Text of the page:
1. Eastman, Peggy

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Against a background of rapid scientific and technological advances and demographic changes, the National Cancer Policy Forum (NCPF) of the National Academies of Sciences, Engineering, and Medicine held a meeting in Washington, D.C., to explore ways of developing and sustaining an effective and resilient oncology workforce. The meeting was held in collaboration with the Global Forum on Innovation in Health Professional Education; a summary report of the proceedings will be published.

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The planning committee co-chair and NCPF member Lawrence N. Shulman, MD, FACP, FASCO, noted the NCPF last addressed this topic in 2009, when the National Academies published a report titled "Ensuring Quality Cancer Care Through the Oncology Workforce." Now, the delivery of high-quality cancer care must become more efficient for changing times, said Shulman, Professor of Medicine at the Perelman School of Medicine at the University of Pennsylvania in Philadelphia, where he is the Deputy Director for Clinical Services of the Abramson Cancer Center and Director of the Center for Global Cancer Medicine.


"Every patient you're seeing is going to require more work," noted Shulman. He said the increasing effort is not just related to the growing number of cancer patients, but also to new advances in science and technology that allow for more precise diagnosis and treatment and increase the complexity of care; he cited immunotherapy as just one example. Shulman also cited the increasing time demands of electronic health record (EHR) documentation and pre-authorization. "We're spending hours on pre-authorization every week," he said, adding that "many patients are surviving longer and they stay in our practices longer."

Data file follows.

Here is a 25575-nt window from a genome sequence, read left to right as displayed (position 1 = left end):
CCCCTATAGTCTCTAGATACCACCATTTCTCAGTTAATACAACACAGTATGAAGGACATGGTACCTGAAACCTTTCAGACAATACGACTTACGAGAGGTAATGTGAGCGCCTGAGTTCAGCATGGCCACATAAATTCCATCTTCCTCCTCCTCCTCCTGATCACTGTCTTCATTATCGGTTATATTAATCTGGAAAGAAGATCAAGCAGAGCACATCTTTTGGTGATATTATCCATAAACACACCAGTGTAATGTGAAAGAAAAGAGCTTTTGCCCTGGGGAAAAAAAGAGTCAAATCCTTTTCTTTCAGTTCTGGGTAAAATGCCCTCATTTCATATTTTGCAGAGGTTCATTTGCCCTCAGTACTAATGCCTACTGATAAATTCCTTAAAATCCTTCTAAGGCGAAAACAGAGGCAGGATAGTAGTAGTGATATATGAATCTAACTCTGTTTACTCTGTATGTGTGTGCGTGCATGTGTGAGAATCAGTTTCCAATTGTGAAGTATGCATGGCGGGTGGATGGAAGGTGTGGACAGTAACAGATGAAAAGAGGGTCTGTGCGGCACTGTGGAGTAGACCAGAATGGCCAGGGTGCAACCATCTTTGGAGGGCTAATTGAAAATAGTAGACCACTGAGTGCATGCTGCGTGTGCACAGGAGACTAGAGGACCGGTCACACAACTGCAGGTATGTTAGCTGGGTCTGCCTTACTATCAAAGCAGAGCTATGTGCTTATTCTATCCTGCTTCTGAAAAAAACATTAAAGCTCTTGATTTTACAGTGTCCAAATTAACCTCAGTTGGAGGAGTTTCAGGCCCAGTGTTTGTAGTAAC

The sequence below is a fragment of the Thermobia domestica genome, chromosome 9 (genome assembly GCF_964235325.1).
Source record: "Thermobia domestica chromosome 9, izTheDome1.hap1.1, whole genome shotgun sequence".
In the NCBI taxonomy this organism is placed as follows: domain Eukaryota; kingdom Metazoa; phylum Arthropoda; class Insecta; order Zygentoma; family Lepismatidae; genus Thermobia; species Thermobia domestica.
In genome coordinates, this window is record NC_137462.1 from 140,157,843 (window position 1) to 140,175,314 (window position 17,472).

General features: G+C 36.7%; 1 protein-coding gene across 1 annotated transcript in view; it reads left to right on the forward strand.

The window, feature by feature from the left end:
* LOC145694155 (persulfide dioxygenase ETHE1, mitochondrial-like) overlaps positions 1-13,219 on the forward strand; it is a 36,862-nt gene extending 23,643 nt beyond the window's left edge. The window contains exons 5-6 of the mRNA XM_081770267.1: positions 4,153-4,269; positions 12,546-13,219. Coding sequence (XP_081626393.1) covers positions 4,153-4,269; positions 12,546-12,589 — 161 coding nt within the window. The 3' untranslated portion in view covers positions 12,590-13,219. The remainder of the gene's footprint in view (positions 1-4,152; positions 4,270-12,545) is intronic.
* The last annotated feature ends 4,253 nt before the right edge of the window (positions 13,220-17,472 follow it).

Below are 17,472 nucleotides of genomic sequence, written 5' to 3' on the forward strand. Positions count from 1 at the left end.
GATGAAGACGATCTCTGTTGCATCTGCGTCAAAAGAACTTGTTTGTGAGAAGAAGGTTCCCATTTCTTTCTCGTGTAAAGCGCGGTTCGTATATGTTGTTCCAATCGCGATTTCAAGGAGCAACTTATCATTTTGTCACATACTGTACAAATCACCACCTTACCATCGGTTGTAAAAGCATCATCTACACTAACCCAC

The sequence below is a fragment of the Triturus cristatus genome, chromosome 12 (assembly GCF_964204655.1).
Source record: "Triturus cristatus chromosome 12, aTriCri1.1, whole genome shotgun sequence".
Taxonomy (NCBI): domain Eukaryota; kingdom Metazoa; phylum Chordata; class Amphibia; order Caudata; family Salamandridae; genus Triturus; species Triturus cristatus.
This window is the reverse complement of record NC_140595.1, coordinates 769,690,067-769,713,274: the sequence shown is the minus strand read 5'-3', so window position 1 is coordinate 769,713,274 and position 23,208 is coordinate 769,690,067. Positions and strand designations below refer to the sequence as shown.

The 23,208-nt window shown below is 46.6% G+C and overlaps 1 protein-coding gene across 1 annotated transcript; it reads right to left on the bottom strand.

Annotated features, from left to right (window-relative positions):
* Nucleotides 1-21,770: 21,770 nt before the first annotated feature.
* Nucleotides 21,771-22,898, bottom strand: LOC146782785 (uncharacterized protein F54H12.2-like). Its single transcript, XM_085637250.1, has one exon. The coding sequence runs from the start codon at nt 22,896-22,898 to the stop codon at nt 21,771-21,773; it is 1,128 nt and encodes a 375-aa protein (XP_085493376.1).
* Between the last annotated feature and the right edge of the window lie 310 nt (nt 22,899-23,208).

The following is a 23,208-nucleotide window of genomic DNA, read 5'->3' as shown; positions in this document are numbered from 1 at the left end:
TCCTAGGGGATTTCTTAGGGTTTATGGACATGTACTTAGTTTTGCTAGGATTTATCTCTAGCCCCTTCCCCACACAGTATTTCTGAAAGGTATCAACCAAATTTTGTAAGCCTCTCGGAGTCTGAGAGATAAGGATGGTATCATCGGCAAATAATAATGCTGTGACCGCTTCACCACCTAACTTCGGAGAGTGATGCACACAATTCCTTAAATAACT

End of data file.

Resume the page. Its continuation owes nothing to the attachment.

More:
Shulman said simply training more oncology providers is not the answer. He noted that the field needs a transformative effort that includes innovative practice models. For example, a reduction in administrative burdens, a reduction in practice inefficiencies, improvements in EHR efficiency and usability (ideally decoupling payment and clinical documentation), and better use of technology. While making oncology practice and patient care more efficient in changing times is challenging, "I think we can do that," Shulman stated.


Counting Oncology Providers

Currently, there are about 12,500 U.S. oncologists, hematologists, and hematologist/oncologists, said Suanna Steeby Bruinooge, MPH, Division Director of the Research Strategy and Operations Division of the Center for Research and Analytics at ASCO. She added that there are around 1,700 U.S. practices with at least one hematologist and/or medical oncologist. "We have more people to take care of," she noted, due in part to the aging of the population and the fact that people with cancer are living longer.


Bruinooge agreed with Shulman that simply training more oncology providers is not the answer. With the rapid changes in demographics and new scientific advances, "we couldn't train enough people to keep pace even if we wanted to," she told Oncology Times. "We don't know what the ideal number of oncologists is."


Highly skilled nurses are essential to the oncology workforce, but the pool of nurses is growing older (the average age is 50), there are nursing faculty shortages, and compassion fatigue and burnout are real problems in nursing, said Brenda M. Nevidjon, RN, MSN, FAAN, who is the CEO of the Oncology Nursing Society. There are about 90,000 nurses in the U.S. who identify themselves as oncology nurses, she noted.


Like Shulman, Nevidjon cited the amount of energy and time spent on pre-authorization and said nurses who experience burnout from this and other administrative duties may end up leaving the profession. "We need technologies that support nursing, not make it harder," she stressed.